The Fraud Police (and other ramblings about self-doubt)

(I realize that is not the most enticing title there is. I don’t have a better one just now, and, as this is about honesty, I can’t really make up a title with no connection to the article:)
Every now and then, as a doctor but I suspect in any other profession, I have moments of “what am I doing here, who the heck gave me permission to do this, why am I in charge?”. I think about it from time to time, but, as I was listening to Amanda Palmer’s The Art of Asking (read it!) yesterday while drawing fern motives on my crutches (random occupation number…. I’ve stopped counting), she happened to mention the exact feeling. She calls it “the fraud police”, the fear that someone might come and call you on your bullshit: how are you qualified to be in this role, to do that or say this? Who gave you the authority?
I constantly go through this. And not necessarily with the -minority – of patients who are angry, for various reasons, about the health system you happen to be working with, or angry about something completely unrelated, or just belligerent, but as a result challenge every decision you make, contradict the advices, etc… Those are fine, and useful: you are reminded you must absolutely stick to evidence, and, usually, you try to go and find why they have lost trust in you or what you represent. They are a sort of welcome detergent, if you like.
The more troubling ones  – maybe not at first glance – are those who come to you in search of absolute certainties. Whatever the question, they don’t want a balanced answer, they don’t want an “I don’t know”, they will trust whatever you say but you have to have an answer.
And, so many times, over and over. you don’t really have it. Whether the question doesn’t have too much consequence, like, “what is the cause of this cough?” (that is, once you’ve eliminated the possible serious causes, often you just know it’s nothing serious, which is not really the greatest possible answer), or “but when am I going to die?” – and again, most of the times, there is no certainty.

I suppose it is a specific kind of “junior-doctor-struggle”, and certainly with experience a lot of the things you didn’t know you’ll learn. But also, as it is an ever evolving science, medicine, but a lot more than that as well, some of the things you’ll learn will be false – and that decay is growing at a faster speed every year, as progresses are made. And a lot of the questions, actually, are not even about “evidence-based” concepts. Those are the easy ones: either you know the last guideline or you don’t, and if you don’t you should absolutely and every time say “I don’t know, but I’ll check”; and check, even if it means that on the spot right there you’ll look like an incompetent fool, instead of the competent professional you are supposed to be, even if, by doing so, you are actually acting as a competent professional should. But that is another subject altogether, the pressure of “never making any mistake” which is demanded on us (again, absolutely not limited to doctors or health professionals, there’s a great video there about it).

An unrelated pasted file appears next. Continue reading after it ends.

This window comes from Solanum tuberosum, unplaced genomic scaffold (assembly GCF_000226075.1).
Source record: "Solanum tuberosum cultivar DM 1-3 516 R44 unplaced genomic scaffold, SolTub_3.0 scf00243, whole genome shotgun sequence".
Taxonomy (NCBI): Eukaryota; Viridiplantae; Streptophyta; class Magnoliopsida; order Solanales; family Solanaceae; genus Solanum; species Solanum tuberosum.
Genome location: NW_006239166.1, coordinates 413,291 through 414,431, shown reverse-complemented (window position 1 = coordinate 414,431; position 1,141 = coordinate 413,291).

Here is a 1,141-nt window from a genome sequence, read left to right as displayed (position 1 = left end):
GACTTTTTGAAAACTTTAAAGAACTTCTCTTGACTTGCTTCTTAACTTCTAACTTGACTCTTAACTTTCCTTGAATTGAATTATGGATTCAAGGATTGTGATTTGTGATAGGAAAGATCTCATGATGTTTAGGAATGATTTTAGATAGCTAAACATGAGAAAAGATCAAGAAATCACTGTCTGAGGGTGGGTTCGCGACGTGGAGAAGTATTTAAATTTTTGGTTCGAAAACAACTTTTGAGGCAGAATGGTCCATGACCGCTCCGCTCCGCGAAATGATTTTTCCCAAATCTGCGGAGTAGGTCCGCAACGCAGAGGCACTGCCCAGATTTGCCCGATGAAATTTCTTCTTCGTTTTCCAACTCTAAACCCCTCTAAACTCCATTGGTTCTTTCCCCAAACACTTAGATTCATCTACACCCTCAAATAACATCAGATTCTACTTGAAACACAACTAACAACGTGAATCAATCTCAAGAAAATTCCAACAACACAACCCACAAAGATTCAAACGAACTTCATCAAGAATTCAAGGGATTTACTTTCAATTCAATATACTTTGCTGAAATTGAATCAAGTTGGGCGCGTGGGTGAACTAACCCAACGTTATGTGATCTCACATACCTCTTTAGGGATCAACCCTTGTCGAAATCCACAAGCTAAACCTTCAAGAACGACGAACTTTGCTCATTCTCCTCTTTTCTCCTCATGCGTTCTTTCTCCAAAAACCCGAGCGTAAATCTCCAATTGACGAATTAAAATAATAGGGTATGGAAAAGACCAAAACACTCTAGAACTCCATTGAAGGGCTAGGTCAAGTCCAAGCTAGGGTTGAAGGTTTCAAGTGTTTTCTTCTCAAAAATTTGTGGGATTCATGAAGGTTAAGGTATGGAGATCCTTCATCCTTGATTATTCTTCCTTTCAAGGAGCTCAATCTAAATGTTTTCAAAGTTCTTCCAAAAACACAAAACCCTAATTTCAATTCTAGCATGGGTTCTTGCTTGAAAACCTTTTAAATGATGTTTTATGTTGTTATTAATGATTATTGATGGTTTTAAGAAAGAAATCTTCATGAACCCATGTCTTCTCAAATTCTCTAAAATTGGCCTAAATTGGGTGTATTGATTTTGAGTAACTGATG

So the harder questions, the non-medical ones, the philosophical ones. The ones no one probably has a definitive answer to, but that you are somehow expected to answer. Those are the moments when I mostly feel like “the fraud police” is going to come knocking. (Even if that thought also pops out randomly, when no one is asking questions:  often when you feel you’re not being supervised enough). Because I’ve been asked, countlessly: Do you think he suffered? Do you think I will suffer?, How many days, doctor?, What happens after? Can he/she actually hear us (while in a coma)? what do you think this dream means? Do you think this illness happened for a reason? why me? why now? why not somebody else? All my friends behave the same way (smoke, drink, fill in whatever you want) and they don’t have that…and others, sometimes weird and unexpected, sometimes trivial – but you still don’t know.
At those times, I expect it would be so practical to have a sound belief system to base your answers on: to be a preacher, of any religion. Because at least you have a canvas to build on, and the (alleged) authority on that subject. – Though, of course, they must also feel the same, I know – I, as a medical professional, am not supposed to have a pre-existing belief system. I am supposed to be scientific, and human. But  I sometimes feel like, despite not having the all-knowing-book, I have to go to the pulpit and find some certainty, sometimes any certainty, and it has to be said with the conviction of a preach. I don’t do well on convictions. I like doubts, I don’t mind them for myself, at least in those kind of questions. So find answers for others always leaves me with this feeling of ” who the heck gave you the authority?”.
Yet, when I think about it, I feel it is probably better that way. Because the real danger, here, is to not feel like the fraud police might come any more, to feel certain of what you say, whatever it is. That’s when you loose the assumption of “I might be wrong” which is essential to progressing. That’s when you stop learning. That’s when you make the biggest mistake. Knowing me, I doubt, even with years of experience, I’ll ever feel like the fraud police has gone, or I hope I never will. I will still be unsettled by many questions, many doubts. I will still often feel like I’m not up to the job, not qualified enough. You probably just have to live with the fraud police, and be thankful for its reminder: you will always have more to learn, so try to find the best possible answer you have, at that moment, always admit you can be wrong, and often are, never be afraid to say “I don’t know”, even when it’s not what one might want to hear.


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